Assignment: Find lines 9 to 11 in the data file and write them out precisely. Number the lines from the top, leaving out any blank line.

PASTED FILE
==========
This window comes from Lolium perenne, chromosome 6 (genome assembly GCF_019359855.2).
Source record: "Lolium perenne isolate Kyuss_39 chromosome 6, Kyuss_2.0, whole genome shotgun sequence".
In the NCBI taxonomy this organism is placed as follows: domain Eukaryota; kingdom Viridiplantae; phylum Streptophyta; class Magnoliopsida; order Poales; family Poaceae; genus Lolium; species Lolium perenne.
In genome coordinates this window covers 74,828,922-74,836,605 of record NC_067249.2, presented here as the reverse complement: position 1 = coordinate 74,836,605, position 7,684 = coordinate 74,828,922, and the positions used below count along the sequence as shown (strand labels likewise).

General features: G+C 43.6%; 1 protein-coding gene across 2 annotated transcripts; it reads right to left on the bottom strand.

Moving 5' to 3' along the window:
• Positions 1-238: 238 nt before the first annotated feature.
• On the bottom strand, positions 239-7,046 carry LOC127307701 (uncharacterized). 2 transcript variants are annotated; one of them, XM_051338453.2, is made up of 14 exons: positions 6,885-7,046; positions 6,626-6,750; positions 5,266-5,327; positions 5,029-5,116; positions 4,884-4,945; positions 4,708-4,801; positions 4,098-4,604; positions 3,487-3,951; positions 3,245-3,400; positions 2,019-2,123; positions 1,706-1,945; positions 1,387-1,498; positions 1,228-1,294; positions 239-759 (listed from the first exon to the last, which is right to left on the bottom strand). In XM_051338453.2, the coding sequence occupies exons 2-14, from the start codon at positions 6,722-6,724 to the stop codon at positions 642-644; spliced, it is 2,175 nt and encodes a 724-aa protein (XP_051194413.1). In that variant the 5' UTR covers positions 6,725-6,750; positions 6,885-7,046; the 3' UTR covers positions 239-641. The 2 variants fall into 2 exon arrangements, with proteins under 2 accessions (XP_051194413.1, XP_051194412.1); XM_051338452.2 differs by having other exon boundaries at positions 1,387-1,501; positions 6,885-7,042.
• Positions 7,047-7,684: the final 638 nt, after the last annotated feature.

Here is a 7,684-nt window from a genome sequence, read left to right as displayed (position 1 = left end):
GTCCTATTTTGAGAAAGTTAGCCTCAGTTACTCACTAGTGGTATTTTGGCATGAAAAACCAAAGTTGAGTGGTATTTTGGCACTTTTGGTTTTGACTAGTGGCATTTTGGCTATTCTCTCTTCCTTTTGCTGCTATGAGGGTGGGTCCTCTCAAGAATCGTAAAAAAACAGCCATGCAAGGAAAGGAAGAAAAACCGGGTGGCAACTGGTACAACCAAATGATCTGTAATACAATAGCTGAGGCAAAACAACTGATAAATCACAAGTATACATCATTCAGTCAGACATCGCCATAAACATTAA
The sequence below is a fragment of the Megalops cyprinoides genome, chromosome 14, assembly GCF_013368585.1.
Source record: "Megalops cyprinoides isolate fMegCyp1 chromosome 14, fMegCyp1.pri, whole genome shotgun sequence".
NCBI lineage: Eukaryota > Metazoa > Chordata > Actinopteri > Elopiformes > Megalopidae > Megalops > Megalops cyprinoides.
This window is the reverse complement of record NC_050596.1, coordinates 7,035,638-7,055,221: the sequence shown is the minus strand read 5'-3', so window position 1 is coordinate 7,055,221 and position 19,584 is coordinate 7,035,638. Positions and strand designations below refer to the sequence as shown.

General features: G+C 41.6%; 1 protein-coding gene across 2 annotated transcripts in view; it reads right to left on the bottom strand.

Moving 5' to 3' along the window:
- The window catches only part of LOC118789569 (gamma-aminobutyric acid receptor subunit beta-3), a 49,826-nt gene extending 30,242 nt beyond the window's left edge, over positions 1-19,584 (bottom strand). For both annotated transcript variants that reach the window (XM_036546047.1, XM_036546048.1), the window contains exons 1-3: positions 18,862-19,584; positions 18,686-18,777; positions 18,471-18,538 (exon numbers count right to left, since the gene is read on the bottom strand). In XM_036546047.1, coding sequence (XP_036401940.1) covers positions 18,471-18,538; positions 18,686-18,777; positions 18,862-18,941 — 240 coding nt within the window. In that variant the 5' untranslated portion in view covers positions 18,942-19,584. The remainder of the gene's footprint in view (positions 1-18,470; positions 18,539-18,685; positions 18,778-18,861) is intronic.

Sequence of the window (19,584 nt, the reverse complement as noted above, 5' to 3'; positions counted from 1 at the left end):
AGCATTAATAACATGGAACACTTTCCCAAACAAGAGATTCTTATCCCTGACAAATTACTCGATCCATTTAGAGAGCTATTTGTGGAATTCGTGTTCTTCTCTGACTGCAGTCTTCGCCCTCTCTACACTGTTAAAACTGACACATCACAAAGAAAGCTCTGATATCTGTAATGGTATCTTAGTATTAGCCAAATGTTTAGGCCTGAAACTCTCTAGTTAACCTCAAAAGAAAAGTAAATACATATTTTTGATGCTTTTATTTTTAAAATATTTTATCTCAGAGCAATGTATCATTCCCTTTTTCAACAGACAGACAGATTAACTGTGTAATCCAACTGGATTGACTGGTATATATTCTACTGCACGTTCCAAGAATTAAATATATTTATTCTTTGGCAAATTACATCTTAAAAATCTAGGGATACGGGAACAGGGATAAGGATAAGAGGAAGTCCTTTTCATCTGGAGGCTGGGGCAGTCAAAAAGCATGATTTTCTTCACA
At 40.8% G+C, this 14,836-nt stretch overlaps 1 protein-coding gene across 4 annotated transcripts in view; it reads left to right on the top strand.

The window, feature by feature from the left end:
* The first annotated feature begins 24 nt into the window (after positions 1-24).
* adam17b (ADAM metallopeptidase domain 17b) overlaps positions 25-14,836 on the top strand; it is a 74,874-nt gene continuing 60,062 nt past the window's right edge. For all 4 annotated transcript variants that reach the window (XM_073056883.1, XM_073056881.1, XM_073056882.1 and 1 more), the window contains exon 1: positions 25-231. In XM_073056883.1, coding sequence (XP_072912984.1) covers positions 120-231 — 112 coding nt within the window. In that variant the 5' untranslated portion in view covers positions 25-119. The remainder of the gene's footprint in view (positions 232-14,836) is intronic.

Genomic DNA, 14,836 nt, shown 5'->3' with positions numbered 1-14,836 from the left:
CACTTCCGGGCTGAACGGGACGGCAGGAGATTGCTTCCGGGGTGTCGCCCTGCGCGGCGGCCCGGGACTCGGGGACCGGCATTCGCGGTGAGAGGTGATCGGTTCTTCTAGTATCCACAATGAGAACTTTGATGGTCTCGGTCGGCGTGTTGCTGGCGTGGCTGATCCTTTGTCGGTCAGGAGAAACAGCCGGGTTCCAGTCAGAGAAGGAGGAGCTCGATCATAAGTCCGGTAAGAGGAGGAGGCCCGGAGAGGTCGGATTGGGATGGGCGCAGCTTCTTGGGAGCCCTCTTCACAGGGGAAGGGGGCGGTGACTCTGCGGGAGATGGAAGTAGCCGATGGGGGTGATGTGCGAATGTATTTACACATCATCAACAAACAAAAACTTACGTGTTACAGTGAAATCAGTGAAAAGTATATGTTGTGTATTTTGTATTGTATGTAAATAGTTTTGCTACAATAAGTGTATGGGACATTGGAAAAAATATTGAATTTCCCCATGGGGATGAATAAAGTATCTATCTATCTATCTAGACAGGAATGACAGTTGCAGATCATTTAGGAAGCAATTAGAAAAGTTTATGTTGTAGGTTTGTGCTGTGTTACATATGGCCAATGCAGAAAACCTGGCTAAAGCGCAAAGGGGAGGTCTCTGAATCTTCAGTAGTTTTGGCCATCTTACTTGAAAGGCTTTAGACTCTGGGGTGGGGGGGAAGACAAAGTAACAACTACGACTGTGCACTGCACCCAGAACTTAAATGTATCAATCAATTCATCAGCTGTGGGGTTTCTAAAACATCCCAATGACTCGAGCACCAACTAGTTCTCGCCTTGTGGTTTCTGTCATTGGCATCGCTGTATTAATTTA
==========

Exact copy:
• Positions 7,047-7,684: the final 638 nt, after the last annotated feature.

Here is a 7,684-nt window from a genome sequence, read left to right as displayed (position 1 = left end):
GTCCTATTTTGAGAAAGTTAGCCTCAGTTACTCACTAGTGGTATTTTGGCATGAAAAACCAAAGTTGAGTGGTATTTTGGCACTTTTGGTTTTGACTAGTGGCATTTTGGCTATTCTCTCTTCCTTTTGCTGCTATGAGGGTGGGTCCTCTCAAGAATCGTAAAAAAACAGCCATGCAAGGAAAGGAAGAAAAACCGGGTGGCAACTGGTACAACCAAATGATCTGTAATACAATAGCTGAGGCAAAACAACTGATAAATCACAAGTATACATCATTCAGTCAGACATCGCCATAAACATTAA